While the beach resorts and islands in the south of Thailand might draw those seeking sun and dusk-to-dawn party scenes, the country’s northern landscapes of emerald hills and fertile rice fields attracts a more heart-centred crowd.
This rare atmosphere of peace provides ample moments for reflection at the award-winning Four Seasons Resort, Chiang Mai. The resort is located on an active rice field, complete with scarecrow figures and two resident water buffaloes – Khun Tong and Khun Tone. In the mornings, the resort’s yoga and pilates specialist Dheeraj Patwal conducts sunrise yoga classes facing a lake, just as the sun peeks over the horizon. His classes flow effortlessly. They go beyond the almost competition-like adaptations of yoga normally found in busy cities.
Other activities offered at the Four Seasons Resort, Chiang Mai is a well-considered mix of local options like rice planting and buffalo bathing to rigorous exercises like pilates reformer classes, TRX workouts and tennis sessions with a former world-ranked player.
The 98-room property is designed in the style of a traditional Mae-Rim village. It comprises 20 acres of land, an undulating mix of rice terraces and landscape gardens. An afternoon highlight: a procession of village farmers through the resort signalling the end of a day working the fields.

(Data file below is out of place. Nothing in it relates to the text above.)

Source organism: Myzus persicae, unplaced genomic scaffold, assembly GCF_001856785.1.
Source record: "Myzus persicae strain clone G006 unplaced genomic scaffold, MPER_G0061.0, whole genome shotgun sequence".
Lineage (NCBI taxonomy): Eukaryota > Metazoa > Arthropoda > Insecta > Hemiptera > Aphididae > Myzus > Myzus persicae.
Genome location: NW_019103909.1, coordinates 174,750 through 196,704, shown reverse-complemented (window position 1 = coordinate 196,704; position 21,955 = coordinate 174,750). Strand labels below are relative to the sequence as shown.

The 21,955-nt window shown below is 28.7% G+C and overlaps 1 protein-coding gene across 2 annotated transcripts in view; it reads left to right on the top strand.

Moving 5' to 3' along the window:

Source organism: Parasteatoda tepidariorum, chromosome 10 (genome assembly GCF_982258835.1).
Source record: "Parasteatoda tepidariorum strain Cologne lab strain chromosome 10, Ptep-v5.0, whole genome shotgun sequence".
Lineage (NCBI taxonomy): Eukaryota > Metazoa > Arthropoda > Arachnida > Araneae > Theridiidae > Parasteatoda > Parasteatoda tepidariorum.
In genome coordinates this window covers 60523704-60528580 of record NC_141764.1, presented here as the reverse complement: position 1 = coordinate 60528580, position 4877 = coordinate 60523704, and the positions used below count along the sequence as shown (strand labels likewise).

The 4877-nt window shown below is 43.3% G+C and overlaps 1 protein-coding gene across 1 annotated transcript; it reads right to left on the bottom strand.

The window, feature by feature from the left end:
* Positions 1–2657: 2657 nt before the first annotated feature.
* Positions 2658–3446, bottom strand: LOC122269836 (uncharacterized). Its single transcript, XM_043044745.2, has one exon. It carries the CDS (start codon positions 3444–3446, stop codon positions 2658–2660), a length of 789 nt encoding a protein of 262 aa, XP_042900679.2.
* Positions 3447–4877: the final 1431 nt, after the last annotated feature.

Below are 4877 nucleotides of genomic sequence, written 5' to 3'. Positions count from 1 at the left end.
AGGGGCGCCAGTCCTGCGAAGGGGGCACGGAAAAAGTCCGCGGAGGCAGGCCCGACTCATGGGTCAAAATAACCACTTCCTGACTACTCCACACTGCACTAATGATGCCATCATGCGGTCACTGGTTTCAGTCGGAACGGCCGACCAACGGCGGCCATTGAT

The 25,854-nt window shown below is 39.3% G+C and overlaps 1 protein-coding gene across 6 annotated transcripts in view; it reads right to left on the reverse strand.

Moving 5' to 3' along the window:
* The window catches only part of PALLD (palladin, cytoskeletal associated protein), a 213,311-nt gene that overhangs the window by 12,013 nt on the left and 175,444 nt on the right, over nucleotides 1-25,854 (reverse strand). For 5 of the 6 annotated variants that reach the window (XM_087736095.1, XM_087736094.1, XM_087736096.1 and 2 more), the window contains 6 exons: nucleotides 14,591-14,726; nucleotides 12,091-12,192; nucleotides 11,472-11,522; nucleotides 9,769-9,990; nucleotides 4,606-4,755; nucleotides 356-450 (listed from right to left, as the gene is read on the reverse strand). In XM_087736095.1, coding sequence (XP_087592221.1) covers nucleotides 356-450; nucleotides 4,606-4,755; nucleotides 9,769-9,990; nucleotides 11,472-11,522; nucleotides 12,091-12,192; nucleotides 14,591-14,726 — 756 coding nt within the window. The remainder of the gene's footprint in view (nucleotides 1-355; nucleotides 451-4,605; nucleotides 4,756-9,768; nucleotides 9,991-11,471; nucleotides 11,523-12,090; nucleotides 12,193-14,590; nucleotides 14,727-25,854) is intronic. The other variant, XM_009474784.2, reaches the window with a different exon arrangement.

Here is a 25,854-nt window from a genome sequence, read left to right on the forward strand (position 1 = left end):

Accommodations have been recently refurbished lending a ubiquitously Lanna aesthetic to the interiors: artworks and carvings pay homage to the region’s long-respected artisanal traditions. Traditions abound food-wise too. At Rim Thai Kitchen, guests have opportunities over dinner to taste, prepare and cook some of the region’s most famous street food dishes. These include piquant som tum, khao soi – hearty chicken curry noodles in broth, wok-fried morning glory with chillies, as well as staple desserts like delicious mango sticky rice and crushed iced served with condiments and syrup. Also included with the meal is a selection of beverages including locally distilled gin and the country’s best-loved beers, Singha and Chang.